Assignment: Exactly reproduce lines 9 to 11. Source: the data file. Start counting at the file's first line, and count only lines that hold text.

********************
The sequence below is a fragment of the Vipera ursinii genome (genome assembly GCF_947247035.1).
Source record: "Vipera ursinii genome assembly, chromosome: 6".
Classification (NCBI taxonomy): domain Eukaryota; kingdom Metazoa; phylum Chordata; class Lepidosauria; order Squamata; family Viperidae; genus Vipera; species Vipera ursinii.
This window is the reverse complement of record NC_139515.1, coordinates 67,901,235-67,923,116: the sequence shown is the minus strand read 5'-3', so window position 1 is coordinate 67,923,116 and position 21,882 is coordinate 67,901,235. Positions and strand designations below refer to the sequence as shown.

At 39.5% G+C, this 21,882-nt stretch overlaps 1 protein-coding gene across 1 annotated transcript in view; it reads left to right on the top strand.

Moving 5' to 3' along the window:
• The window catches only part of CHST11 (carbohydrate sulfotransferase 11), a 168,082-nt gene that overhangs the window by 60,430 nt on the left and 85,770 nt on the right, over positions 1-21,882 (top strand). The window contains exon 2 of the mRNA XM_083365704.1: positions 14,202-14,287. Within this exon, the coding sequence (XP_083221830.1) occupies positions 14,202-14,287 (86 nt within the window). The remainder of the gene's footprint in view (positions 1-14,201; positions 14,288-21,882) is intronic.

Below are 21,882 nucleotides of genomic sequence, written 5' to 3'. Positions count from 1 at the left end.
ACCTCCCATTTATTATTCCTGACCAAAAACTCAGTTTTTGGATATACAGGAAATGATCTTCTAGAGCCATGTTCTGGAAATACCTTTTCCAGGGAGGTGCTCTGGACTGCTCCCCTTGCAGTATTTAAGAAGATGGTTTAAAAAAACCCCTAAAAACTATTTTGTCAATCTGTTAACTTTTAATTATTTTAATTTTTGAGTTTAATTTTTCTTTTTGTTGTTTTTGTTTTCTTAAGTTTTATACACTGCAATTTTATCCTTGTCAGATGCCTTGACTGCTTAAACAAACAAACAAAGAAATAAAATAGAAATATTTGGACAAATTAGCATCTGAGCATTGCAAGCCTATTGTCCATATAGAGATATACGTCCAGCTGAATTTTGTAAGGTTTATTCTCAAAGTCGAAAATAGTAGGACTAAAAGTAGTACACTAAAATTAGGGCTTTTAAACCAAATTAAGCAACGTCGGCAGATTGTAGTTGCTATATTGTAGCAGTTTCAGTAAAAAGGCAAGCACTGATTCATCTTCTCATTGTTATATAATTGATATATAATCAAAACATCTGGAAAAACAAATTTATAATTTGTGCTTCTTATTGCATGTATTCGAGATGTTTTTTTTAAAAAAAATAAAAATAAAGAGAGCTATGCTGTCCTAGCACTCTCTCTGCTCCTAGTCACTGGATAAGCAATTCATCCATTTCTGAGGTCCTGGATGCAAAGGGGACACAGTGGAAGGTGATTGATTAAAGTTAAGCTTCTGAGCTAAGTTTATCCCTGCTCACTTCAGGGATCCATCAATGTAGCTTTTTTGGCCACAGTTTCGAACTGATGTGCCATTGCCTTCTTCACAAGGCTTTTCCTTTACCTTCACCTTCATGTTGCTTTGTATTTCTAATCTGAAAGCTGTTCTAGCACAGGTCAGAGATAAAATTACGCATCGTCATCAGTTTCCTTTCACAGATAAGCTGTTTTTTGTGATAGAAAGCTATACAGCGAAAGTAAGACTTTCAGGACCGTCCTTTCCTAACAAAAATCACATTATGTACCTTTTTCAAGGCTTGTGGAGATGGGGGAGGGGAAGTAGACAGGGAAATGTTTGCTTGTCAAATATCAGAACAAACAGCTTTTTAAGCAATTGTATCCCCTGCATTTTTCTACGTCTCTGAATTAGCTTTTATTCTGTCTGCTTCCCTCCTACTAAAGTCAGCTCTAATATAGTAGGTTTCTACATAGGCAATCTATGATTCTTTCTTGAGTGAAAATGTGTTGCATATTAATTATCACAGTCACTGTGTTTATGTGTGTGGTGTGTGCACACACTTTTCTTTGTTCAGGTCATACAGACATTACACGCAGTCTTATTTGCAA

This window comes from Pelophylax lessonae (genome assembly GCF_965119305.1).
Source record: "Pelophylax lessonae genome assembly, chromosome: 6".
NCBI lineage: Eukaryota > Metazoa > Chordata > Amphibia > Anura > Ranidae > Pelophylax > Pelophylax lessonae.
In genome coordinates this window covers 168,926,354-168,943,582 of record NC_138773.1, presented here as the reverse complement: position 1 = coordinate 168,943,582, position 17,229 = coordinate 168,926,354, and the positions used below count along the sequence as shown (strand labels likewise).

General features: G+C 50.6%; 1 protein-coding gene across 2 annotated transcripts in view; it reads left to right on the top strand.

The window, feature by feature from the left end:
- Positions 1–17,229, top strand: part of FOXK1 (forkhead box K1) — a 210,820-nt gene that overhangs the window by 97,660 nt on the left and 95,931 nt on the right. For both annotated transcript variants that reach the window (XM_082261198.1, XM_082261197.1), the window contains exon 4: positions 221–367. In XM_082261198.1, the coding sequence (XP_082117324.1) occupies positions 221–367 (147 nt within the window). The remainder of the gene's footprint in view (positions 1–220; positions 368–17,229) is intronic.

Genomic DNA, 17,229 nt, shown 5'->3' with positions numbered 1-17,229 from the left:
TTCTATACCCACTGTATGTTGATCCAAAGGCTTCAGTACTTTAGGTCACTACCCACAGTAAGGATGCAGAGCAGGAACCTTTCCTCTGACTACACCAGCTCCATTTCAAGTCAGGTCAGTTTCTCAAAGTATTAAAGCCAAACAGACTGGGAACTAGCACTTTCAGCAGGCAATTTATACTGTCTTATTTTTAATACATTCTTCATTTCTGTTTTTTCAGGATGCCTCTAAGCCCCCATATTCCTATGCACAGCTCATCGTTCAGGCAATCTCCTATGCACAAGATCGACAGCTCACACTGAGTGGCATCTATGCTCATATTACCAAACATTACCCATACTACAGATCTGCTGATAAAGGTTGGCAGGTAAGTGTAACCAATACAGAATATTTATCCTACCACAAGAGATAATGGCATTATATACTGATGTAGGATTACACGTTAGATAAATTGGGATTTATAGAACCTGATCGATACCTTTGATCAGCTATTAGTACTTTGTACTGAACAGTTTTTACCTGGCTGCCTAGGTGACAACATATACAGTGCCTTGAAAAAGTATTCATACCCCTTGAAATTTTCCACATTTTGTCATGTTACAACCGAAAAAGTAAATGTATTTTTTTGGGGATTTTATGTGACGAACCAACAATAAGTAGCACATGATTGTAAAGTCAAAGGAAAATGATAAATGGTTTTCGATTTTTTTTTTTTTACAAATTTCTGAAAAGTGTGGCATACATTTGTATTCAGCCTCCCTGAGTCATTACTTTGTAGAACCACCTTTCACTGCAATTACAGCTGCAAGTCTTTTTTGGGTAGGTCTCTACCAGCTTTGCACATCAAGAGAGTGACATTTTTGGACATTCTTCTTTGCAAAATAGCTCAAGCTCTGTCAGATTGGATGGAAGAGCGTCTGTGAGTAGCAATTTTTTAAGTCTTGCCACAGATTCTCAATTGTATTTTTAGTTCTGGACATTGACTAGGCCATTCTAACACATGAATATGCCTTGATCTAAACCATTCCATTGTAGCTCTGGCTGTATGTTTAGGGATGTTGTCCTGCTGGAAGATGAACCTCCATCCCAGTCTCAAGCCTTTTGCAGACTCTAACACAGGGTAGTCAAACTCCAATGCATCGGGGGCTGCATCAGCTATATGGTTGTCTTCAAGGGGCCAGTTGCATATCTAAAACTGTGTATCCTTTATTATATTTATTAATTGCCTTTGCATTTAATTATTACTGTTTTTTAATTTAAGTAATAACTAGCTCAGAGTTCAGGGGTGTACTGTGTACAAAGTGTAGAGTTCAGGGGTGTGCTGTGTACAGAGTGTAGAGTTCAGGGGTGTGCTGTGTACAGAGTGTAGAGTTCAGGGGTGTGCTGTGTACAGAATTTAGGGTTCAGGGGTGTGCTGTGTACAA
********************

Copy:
ACCTCCCATTTATTATTCCTGACCAAAAACTCAGTTTTTGGATATACAGGAAATGATCTTCTAGAGCCATGTTCTGGAAATACCTTTTCCAGGGAGGTGCTCTGGACTGCTCCCCTTGCAGTATTTAAGAAGATGGTTTAAAAAAACCCCTAAAAACTATTTTGTCAATCTGTTAACTTTTAATTATTTTAATTTTTGAGTTTAATTTTTCTTTTTGTTGTTTTTGTTTTCTTAAGTTTTATACACTGCAATTTTATCCTTGTCAGATGCCTTGACTGCTTAAACAAACAAACAAAGAAATAAAATAGAAATATTTGGACAAATTAGCATCTGAGCATTGCAAGCCTATTGTCCATATAGAGATATACGTCCAGCTGAATTTTGTAAGGTTTATTCTCAAAGTCGAAAATAGTAGGACTAAAAGTAGTACACTAAAATTAGGGCTTTTAAACCAAATTAAGCAACGTCGGCAGATTGTAGTTGCTATATTGTAGCAGTTTCAGTAAAAAGGCAAGCACTGATTCATCTTCTCATTGTTATATAATTGATATATAATCAAAACATCTGGAAAAACAAATTTATAATTTGTGCTTCTTATTGCATGTATTCGAGATGTTTTTTTTAAAAAAAATAAAAATAAAGAGAGCTATGCTGTCCTAGCACTCTCTCTGCTCCTAGTCACTGGATAAGCAATTCATCCATTTCTGAGGTCCTGGATGCAAAGGGGACACAGTGGAAGGTGATTGATTAAAGTTAAGCTTCTGAGCTAAGTTTATCCCTGCTCACTTCAGGGATCCATCAATGTAGCTTTTTTGGCCACAGTTTCGAACTGATGTGCCATTGCCTTCTTCACAAGGCTTTTCCTTTACCTTCACCTTCATGTTGCTTTGTATTTCTAATCTGAAAGCTGTTCTAGCACAGGTCAGAGATAAAATTACGCATCGTCATCAGTTTCCTTTCACAGATAAGCTGTTTTTTGTGATAGAAAGCTATACAGCGAAAGTAAGACTTTCAGGACCGTCCTTTCCTAACAAAAATCACATTATGTACCTTTTTCAAGGCTTGTGGAGATGGGGGAGGGGAAGTAGACAGGGAAATGTTTGCTTGTCAAATATCAGAACAAACAGCTTTTTAAGCAATTGTATCCCCTGCATTTTTCTACGTCTCTGAATTAGCTTTTATTCTGTCTGCTTCCCTCCTACTAAAGTCAGCTCTAATATAGTAGGTTTCTACATAGGCAATCTATGATTCTTTCTTGAGTGAAAATGTGTTGCATATTAATTATCACAGTCACTGTGTTTATGTGTGTGGTGTGTGCACACACTTTTCTTTGTTCAGGTCATACAGACATTACACGCAGTCTTATTTGCAA

This window comes from Pelophylax lessonae (genome assembly GCF_965119305.1).
Source record: "Pelophylax lessonae genome assembly, chromosome: 6".